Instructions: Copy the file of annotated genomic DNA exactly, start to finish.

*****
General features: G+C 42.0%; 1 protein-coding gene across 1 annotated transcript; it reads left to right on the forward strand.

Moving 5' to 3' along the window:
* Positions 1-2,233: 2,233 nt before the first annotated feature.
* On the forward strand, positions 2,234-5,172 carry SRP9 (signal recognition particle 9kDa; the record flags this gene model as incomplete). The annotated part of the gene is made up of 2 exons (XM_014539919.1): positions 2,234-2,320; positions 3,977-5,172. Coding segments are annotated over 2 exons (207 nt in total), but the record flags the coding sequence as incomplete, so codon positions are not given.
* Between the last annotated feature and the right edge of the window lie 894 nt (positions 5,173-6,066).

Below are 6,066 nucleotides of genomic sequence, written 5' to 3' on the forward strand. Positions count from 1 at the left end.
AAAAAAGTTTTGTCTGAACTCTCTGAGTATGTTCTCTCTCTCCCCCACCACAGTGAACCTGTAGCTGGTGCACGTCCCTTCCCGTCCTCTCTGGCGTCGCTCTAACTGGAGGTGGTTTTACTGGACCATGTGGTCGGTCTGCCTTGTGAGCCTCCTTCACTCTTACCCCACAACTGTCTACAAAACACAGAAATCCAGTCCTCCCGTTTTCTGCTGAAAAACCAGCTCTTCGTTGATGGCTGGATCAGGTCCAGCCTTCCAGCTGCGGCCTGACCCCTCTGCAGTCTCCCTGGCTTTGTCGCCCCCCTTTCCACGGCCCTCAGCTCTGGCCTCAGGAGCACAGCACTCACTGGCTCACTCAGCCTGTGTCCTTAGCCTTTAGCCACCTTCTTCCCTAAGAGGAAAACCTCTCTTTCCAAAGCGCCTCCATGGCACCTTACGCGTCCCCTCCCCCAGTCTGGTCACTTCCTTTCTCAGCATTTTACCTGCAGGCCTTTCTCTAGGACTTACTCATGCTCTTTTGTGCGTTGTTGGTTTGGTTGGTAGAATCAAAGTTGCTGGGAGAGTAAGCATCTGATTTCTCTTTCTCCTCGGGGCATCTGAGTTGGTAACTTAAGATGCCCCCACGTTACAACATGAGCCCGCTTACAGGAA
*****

General features: G+C 42.0%; 1 protein-coding gene across 1 annotated transcript; it reads left to right on the forward strand.

Moving 5' to 3' along the window:
* Positions 1-2,233: 2,233 nt before the first annotated feature.
* On the forward strand, positions 2,234-5,172 carry SRP9 (signal recognition particle 9kDa; the record flags this gene model as incomplete). The annotated part of the gene is made up of 2 exons (XM_014539919.1): positions 2,234-2,320; positions 3,977-5,172. Coding segments are annotated over 2 exons (207 nt in total), but the record flags the coding sequence as incomplete, so codon positions are not given.
* Between the last annotated feature and the right edge of the window lie 894 nt (positions 5,173-6,066).

Below are 6,066 nucleotides of genomic sequence, written 5' to 3' on the forward strand. Positions count from 1 at the left end.
AAAAAAGTTTTGTCTGAACTCTCTGAGTATGTTCTCTCTCTCCCCCACCACAGTGAACCTGTAGCTGGTGCACGTCCCTTCCCGTCCTCTCTGGCGTCGCTCTAACTGGAGGTGGTTTTACTGGACCATGTGGTCGGTCTGCCTTGTGAGCCTCCTTCACTCTTACCCCACAACTGTCTACAAAACACAGAAATCCAGTCCTCCCGTTTTCTGCTGAAAAACCAGCTCTTCGTTGATGGCTGGATCAGGTCCAGCCTTCCAGCTGCGGCCTGACCCCTCTGCAGTCTCCCTGGCTTTGTCGCCCCCCTTTCCACGGCCCTCAGCTCTGGCCTCAGGAGCACAGCACTCACTGGCTCACTCAGCCTGTGTCCTTAGCCTTTAGCCACCTTCTTCCCTAAGAGGAAAACCTCTCTTTCCAAAGCGCCTCCATGGCACCTTACGCGTCCCCTCCCCCAGTCTGGTCACTTCCTTTCTCAGCATTTTACCTGCAGGCCTTTCTCTAGGACTTACTCATGCTCTTTTGTGCGTTGTTGGTTTGGTTGGTAGAATCAAAGTTGCTGGGAGAGTAAGCATCTGATTTCTCTTTCTCCTCGGGGCATCTGAGTTGGTAACTTAAGATGCCCCCACGTTACAACATGAGCCCGCTTACAGGAA